The economical use of an image highlights a concern that I have been working through since the early days of my practice: how to use very little to create an image that is rich.

—Evan Lee

In the early 2000s, around the time that the Western world was switching from film to digital photography, Lee began working with a flatbed scanner as a stand-in for the camera. In response to contemporary photographic trends involving the production of complex, high-budget, large-scale photographs—Lee wanted to find a way to make the same sort of “rich” images, but economically. While producing high-resolution scans is often an arduous process, scanners make extremely detailed digital images without the exorbitant costs of photo gear and film


For the Dollar Store Still Life (2006) series, Lee purchased mass-produced consumer goods from dollar stores and arranged the items on a scanner in a darkened room. The resulting still life vignettes reference seventeenth-century Dutch and Flemish paintings that display a wealthy individual’s valuable possessions. These historical paintings are also deeply representative of a time of increasing urbanization and commerce and speak to the fleeting nature of earthly pleasures.

In Lee’s series, the low cost of each arrangement is stated in the work’s title, urging us to consider the effects of consumer capitalism and the economy of overseas manufacture and import.

Evan Lee, Dollar Store Still Life with Stones, Shells, Fish and Comb ($5), archival pigment print, 2006. Courtesy of the artist and Monte Clark Gallery.

Production — Process
Image Credits: Production stills from Dollar Store Still Life (2006). Courtesy of the artist.

Her green plastic watering can
For her fake Chinese rubber plant
In the fake plastic earth
That she bought from a rubber man
In a town full of rubber plans
To get rid of itself …
— Radiohead, Fake Plastic Trees

Much has already been said about Andreas Gursky’s photographs of dollar store interiors. His 99 Cent II Diptychon (2001) (figures 43, 44) , comprising two panels that each measure approximately six feet, nine inches by eleven feet, one inch, is not only gargantuan, but also holds the distinction of being the world’s most expensive photograph, with a 2007 auction price of US$3.34 million. Given the work’s immense scale and commensurate market value, its subject is incongruously modest; it is a picture of common, everyday objects, albeit lots of them, and they are all perfectly arranged as if according to some compositional master plan. Almost anything that can be bought and taken home in a plastic bag can be found here, within the seemingly random yet harmonic gathering of tens of thousands of colourfully packaged goods that is punctuated here and there by ninety-nine–cent price signs and customers’ heads. Commodity, consumer, and cash value are rendered equal and visually undifferentiated through the resolute lens of this celebrated Fotokünstler.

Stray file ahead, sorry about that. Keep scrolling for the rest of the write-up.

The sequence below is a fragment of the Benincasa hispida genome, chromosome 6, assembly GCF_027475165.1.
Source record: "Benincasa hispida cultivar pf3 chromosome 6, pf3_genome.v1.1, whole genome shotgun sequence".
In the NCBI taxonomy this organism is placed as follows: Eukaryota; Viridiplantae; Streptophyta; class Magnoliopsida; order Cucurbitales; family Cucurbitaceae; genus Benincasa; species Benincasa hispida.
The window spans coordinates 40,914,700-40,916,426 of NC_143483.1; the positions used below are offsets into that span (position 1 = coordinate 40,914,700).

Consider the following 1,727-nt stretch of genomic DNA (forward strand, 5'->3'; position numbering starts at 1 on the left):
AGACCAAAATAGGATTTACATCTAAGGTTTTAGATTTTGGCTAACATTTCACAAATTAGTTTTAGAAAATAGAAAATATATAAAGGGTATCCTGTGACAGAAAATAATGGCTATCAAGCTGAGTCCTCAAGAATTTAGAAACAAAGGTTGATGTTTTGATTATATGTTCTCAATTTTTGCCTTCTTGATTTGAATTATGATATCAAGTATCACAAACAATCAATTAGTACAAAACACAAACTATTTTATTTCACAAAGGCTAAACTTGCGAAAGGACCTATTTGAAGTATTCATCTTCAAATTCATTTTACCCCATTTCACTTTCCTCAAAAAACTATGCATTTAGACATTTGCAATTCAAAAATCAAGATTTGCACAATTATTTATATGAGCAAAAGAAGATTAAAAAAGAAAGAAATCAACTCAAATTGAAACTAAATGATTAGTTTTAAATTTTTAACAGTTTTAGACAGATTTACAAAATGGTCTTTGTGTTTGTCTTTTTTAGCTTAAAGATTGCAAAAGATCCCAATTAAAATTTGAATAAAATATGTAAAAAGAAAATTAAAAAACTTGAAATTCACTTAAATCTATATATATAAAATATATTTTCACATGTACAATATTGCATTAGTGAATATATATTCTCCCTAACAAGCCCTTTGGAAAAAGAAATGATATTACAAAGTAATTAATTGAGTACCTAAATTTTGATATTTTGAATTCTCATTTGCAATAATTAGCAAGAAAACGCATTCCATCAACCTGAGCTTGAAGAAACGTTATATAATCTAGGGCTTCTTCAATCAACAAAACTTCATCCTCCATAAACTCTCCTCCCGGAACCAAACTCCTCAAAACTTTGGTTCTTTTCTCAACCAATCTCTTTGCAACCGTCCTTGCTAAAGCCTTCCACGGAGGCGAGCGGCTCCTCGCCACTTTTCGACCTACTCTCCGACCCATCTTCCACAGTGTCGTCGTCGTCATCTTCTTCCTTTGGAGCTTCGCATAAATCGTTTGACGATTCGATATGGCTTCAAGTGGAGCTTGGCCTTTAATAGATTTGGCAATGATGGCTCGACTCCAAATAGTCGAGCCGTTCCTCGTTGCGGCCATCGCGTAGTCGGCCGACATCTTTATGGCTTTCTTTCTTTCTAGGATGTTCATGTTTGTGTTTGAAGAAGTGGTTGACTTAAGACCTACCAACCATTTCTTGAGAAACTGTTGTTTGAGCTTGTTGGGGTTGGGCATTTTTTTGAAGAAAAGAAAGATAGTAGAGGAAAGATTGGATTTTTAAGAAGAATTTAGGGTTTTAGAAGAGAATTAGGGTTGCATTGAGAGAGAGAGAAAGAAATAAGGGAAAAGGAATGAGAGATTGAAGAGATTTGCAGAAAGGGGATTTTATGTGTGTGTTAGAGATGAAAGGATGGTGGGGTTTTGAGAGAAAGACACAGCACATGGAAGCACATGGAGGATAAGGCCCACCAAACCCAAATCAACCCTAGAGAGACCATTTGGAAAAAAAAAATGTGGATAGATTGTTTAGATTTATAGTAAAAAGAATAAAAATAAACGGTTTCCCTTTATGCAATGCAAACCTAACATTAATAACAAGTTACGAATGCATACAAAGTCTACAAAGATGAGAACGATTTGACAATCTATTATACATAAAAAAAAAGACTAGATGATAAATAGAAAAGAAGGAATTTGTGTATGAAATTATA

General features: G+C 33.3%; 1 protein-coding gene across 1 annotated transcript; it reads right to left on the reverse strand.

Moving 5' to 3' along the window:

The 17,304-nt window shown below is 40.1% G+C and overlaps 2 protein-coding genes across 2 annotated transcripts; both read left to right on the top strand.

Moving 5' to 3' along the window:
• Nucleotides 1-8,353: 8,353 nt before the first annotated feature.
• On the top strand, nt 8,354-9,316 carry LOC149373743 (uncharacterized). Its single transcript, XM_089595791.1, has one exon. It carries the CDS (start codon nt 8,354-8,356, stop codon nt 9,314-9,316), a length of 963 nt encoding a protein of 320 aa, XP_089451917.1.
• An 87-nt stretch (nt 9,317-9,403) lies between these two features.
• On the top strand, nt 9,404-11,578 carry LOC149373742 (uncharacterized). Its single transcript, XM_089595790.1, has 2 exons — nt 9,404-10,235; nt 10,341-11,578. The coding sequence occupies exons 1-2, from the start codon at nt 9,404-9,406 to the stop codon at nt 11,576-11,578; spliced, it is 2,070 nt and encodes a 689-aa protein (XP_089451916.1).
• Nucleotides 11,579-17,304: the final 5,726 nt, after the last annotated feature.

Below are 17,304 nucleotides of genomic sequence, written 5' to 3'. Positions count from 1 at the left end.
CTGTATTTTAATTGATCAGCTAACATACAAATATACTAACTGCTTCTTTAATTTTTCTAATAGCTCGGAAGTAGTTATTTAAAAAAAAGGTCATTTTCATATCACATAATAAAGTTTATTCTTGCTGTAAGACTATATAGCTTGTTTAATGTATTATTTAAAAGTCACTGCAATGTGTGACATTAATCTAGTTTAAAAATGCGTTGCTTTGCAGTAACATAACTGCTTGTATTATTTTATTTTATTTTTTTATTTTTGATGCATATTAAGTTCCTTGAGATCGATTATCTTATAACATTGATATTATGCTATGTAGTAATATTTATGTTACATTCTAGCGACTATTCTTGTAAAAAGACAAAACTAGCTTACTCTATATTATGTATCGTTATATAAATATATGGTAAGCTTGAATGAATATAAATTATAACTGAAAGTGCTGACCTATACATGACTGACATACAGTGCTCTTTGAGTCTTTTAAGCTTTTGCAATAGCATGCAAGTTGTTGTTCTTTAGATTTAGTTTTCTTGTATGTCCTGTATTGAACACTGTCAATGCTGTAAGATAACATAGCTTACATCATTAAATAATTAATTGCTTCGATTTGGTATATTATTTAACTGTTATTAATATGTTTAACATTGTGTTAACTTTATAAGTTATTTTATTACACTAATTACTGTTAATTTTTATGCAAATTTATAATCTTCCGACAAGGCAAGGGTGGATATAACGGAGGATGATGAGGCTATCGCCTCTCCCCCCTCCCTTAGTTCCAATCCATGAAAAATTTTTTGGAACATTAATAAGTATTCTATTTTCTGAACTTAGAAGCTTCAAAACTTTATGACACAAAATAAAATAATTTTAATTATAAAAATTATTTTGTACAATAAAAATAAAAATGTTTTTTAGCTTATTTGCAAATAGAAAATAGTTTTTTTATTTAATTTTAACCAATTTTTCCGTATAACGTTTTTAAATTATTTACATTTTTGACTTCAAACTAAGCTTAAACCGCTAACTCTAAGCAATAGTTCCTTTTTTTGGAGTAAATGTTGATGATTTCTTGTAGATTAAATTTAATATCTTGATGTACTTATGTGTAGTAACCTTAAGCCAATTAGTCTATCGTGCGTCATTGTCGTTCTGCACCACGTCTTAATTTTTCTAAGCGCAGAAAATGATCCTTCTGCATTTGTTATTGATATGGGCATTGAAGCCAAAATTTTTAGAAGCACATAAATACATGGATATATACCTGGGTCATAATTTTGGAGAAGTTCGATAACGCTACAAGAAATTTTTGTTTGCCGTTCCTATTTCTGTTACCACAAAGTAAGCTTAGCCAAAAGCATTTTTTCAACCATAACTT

99 Cent II Diptychon is not a still life, but it is relevant to a discussion on the genre. This now-iconic work uses the dollar store to display a mass collection of the everyday objects of our time—objects that will eventually be purchased and used. And despite the base and utilitarian nature of the goods, it is precisely the complex relationships between such objects, their collection, and their owners that a still life represents.

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Evan Lee, Dollar Store Still Life, archival pigment print, 2006. Courtesy of the artist and Monte Clark Gallery.


Revisiting this thematic ten years later, Lee produced Hyakkin Still Life (2017). The Japanese term “hyakkin” refers to a “100 yen store.” For this iteration, Lee composed still lifes using items purchased from Daiso, a Japanese dollar store. The ten-year gap between the two series raises several questions: How has the value of one dollar changed? How has consumer culture in Canada evolved, economically and geopolitically? What sorts of cross-cultural borrowing happens through the trade of goods?
Bathed in the soft light of the scanner, the cheap plastic goods in both series take on an otherworldly quality, yet remain firmly rooted in the systems of capital, export and consumer culture.

Production — RECEIPTS
Image Credits: Production stills from Hyakkin Still Life (2017). Courtesy of the artist.

Q: Traditional still life paintings from the seventeenth century depict fruit, flowers and memento mori that symbolize specific cultural values. For the Dollar Store Still Life (2006) series, you made photographs of mundane and mass-produced objects using a flatbed scanner. How does this reinterpretation of the still life genre expand and critique contemporary economic values?

Production — Process
Image Credits: Production stills from Hyakkin Still Life (2017). Courtesy of the artist.

Evan Lee, Hyakkin Still Life (series), achival pigment print, 2017. Courtesy of the artist and Monte Clark Gallery.